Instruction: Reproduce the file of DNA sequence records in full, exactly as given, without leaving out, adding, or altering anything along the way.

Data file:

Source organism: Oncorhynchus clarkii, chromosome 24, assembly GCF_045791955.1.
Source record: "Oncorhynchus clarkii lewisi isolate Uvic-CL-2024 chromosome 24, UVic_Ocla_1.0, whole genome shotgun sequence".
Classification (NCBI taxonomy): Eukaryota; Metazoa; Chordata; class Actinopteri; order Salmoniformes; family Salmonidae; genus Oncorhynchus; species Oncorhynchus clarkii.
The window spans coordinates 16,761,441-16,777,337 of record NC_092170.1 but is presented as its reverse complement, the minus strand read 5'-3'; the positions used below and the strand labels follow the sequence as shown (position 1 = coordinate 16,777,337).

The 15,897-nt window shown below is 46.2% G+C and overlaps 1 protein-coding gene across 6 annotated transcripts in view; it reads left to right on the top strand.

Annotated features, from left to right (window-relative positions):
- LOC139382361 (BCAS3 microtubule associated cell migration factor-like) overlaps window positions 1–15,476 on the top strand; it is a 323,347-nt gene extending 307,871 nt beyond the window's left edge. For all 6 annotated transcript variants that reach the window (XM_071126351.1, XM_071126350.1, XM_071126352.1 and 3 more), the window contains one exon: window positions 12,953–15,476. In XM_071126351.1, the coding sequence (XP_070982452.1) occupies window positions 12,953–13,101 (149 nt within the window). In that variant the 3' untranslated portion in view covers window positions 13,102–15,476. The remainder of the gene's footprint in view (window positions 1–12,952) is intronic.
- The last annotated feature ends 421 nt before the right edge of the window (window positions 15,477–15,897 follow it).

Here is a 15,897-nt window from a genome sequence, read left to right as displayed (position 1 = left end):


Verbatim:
Source organism: Oncorhynchus clarkii, chromosome 24, assembly GCF_045791955.1.
Source record: "Oncorhynchus clarkii lewisi isolate Uvic-CL-2024 chromosome 24, UVic_Ocla_1.0, whole genome shotgun sequence".
Classification (NCBI taxonomy): Eukaryota; Metazoa; Chordata; class Actinopteri; order Salmoniformes; family Salmonidae; genus Oncorhynchus; species Oncorhynchus clarkii.
The window spans coordinates 16,761,441-16,777,337 of record NC_092170.1 but is presented as its reverse complement, the minus strand read 5'-3'; the positions used below and the strand labels follow the sequence as shown (position 1 = coordinate 16,777,337).

The 15,897-nt window shown below is 46.2% G+C and overlaps 1 protein-coding gene across 6 annotated transcripts in view; it reads left to right on the top strand.

Annotated features, from left to right (window-relative positions):
- LOC139382361 (BCAS3 microtubule associated cell migration factor-like) overlaps window positions 1–15,476 on the top strand; it is a 323,347-nt gene extending 307,871 nt beyond the window's left edge. For all 6 annotated transcript variants that reach the window (XM_071126351.1, XM_071126350.1, XM_071126352.1 and 3 more), the window contains one exon: window positions 12,953–15,476. In XM_071126351.1, the coding sequence (XP_070982452.1) occupies window positions 12,953–13,101 (149 nt within the window). In that variant the 3' untranslated portion in view covers window positions 13,102–15,476. The remainder of the gene's footprint in view (window positions 1–12,952) is intronic.
- The last annotated feature ends 421 nt before the right edge of the window (window positions 15,477–15,897 follow it).

Here is a 15,897-nt window from a genome sequence, read left to right as displayed (position 1 = left end):